A New Measure of the Local Regulatory Environment for Housing Markets: Wharton Residential Land Use Regulatory Index
62 Pages Posted: 13 Dec 2006
Date Written: October 13, 2006
The responses from a nationwide survey of residential land use regulation in over 2,600 communities across the U.S. are used to develop a series of indexes that capture the stringency of local regulatory environments. Factor analysis is used to combine the component indexes into a single, aggregate measure of regulatory constraint on development that allows us to rank areas by the degree of control over the residential land use environment. We call this measure the Wharton Residential Land Use Regulation Index (WRLURI). Key stylized facts arising from the data include that there is a strong positive correlation across the subcomponents that make up our regulation index. Practically speaking, this means that highly (lightly) regulated places tend to be highly (lightly) regulated on virtually all the dimensions by which we measure regulatory stringency. The stringency of regulation also is strongly positively correlated with measures of community wealth, so that it is the richer and more highly-educated places that have the most highly regulated land use environments. However, the stringency of regulation is weakly negatively correlated with population density. The fact that the densest communities are not the most highly regulated strongly suggests that the motivation for land use controls is not a fundamental scarcity in the sense that these places are 'running out of land'.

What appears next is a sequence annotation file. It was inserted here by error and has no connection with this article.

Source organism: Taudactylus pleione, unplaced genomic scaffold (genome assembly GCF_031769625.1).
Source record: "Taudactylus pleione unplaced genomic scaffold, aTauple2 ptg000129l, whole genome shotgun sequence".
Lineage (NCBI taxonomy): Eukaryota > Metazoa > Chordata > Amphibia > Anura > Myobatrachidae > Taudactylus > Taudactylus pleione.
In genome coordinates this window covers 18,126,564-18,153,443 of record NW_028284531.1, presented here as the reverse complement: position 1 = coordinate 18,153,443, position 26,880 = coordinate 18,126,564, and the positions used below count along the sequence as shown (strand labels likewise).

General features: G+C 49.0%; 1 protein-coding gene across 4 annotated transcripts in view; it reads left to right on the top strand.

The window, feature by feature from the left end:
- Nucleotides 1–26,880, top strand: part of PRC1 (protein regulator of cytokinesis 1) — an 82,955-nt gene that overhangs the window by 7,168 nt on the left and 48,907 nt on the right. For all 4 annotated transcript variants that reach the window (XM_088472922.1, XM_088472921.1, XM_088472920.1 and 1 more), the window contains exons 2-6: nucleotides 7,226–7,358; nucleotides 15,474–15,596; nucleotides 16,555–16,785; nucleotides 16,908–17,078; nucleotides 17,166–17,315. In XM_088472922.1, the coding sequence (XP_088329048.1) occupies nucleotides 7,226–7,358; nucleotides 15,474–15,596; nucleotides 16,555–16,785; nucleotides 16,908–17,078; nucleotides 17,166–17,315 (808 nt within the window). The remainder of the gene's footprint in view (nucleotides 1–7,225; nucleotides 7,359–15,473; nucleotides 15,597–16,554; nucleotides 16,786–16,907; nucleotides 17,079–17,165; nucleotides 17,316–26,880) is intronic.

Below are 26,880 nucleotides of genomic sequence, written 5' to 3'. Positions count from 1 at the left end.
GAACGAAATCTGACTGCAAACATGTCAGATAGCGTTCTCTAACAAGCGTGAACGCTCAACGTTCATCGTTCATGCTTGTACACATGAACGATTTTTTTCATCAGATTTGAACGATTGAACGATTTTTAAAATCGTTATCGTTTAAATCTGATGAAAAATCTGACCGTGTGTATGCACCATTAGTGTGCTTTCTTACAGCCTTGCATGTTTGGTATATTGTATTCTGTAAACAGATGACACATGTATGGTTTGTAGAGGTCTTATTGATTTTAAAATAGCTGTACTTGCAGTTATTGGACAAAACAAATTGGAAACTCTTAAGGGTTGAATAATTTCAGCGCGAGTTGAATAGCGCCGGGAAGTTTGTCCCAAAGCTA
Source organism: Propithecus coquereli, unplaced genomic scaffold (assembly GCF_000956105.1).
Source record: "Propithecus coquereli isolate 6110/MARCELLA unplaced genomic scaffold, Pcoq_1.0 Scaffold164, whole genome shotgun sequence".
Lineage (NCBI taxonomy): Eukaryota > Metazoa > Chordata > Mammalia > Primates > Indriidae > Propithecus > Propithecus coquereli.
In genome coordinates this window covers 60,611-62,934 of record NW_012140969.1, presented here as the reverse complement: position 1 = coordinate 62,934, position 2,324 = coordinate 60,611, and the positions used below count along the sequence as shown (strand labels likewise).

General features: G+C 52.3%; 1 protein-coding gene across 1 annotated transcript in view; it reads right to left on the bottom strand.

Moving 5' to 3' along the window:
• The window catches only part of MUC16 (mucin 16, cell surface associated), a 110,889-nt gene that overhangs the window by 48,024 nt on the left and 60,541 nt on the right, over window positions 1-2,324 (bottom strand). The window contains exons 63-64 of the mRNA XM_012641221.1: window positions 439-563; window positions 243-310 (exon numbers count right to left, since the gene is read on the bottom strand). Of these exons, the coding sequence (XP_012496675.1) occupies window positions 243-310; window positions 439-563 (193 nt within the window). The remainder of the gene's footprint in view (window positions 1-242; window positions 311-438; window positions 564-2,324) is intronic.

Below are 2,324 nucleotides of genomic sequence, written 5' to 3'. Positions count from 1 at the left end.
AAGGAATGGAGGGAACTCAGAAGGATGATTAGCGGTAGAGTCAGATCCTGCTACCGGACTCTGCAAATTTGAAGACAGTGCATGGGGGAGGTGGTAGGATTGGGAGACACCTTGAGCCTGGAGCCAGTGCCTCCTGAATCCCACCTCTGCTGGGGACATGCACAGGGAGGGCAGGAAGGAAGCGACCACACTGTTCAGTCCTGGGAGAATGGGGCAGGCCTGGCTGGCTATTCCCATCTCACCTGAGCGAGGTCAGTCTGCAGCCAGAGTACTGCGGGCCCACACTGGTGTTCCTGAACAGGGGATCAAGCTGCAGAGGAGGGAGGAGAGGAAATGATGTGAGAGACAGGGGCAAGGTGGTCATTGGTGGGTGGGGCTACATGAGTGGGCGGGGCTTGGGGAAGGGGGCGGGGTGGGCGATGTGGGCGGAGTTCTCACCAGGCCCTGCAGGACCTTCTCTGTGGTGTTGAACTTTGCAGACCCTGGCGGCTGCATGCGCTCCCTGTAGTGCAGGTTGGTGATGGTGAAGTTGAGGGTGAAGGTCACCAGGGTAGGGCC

Keywords: zoning, housing markets, local regulation
JEL Classification: R14, R31, R38, R52
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